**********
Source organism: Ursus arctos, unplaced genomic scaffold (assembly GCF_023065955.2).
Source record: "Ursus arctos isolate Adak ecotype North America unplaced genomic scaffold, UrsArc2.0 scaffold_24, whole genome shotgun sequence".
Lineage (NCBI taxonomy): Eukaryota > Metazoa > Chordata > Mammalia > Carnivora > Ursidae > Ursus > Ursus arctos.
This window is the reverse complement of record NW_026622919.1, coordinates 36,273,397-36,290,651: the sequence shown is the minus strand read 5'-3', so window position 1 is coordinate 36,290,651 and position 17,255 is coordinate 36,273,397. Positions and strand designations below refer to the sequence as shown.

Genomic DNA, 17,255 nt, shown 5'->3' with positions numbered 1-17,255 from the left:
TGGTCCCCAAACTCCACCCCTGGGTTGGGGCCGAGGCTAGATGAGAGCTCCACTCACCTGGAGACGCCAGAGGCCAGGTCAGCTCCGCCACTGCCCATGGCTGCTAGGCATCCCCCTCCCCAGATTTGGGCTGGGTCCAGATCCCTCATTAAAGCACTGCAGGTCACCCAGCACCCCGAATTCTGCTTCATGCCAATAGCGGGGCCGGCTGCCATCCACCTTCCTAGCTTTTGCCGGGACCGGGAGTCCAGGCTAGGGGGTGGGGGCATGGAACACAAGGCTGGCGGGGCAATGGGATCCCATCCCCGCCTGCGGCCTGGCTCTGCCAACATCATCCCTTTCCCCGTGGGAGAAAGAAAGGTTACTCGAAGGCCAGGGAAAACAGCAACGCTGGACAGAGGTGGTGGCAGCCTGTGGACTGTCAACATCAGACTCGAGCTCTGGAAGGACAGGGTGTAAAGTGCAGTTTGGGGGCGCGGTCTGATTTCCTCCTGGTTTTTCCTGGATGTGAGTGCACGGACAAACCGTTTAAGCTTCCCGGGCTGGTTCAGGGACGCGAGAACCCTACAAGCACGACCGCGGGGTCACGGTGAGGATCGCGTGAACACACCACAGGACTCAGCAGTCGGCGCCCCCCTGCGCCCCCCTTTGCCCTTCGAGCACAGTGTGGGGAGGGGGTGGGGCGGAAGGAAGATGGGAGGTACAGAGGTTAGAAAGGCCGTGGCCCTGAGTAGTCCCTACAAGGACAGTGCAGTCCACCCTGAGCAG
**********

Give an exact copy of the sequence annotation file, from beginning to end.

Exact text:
Source organism: Ursus arctos, unplaced genomic scaffold (assembly GCF_023065955.2).
Source record: "Ursus arctos isolate Adak ecotype North America unplaced genomic scaffold, UrsArc2.0 scaffold_24, whole genome shotgun sequence".
Lineage (NCBI taxonomy): Eukaryota > Metazoa > Chordata > Mammalia > Carnivora > Ursidae > Ursus > Ursus arctos.
This window is the reverse complement of record NW_026622919.1, coordinates 36,273,397-36,290,651: the sequence shown is the minus strand read 5'-3', so window position 1 is coordinate 36,290,651 and position 17,255 is coordinate 36,273,397. Positions and strand designations below refer to the sequence as shown.

Genomic DNA, 17,255 nt, shown 5'->3' with positions numbered 1-17,255 from the left:
TGGTCCCCAAACTCCACCCCTGGGTTGGGGCCGAGGCTAGATGAGAGCTCCACTCACCTGGAGACGCCAGAGGCCAGGTCAGCTCCGCCACTGCCCATGGCTGCTAGGCATCCCCCTCCCCAGATTTGGGCTGGGTCCAGATCCCTCATTAAAGCACTGCAGGTCACCCAGCACCCCGAATTCTGCTTCATGCCAATAGCGGGGCCGGCTGCCATCCACCTTCCTAGCTTTTGCCGGGACCGGGAGTCCAGGCTAGGGGGTGGGGGCATGGAACACAAGGCTGGCGGGGCAATGGGATCCCATCCCCGCCTGCGGCCTGGCTCTGCCAACATCATCCCTTTCCCCGTGGGAGAAAGAAAGGTTACTCGAAGGCCAGGGAAAACAGCAACGCTGGACAGAGGTGGTGGCAGCCTGTGGACTGTCAACATCAGACTCGAGCTCTGGAAGGACAGGGTGTAAAGTGCAGTTTGGGGGCGCGGTCTGATTTCCTCCTGGTTTTTCCTGGATGTGAGTGCACGGACAAACCGTTTAAGCTTCCCGGGCTGGTTCAGGGACGCGAGAACCCTACAAGCACGACCGCGGGGTCACGGTGAGGATCGCGTGAACACACCACAGGACTCAGCAGTCGGCGCCCCCCTGCGCCCCCCTTTGCCCTTCGAGCACAGTGTGGGGAGGGGGTGGGGCGGAAGGAAGATGGGAGGTACAGAGGTTAGAAAGGCCGTGGCCCTGAGTAGTCCCTACAAGGACAGTGCAGTCCACCCTGAGCAG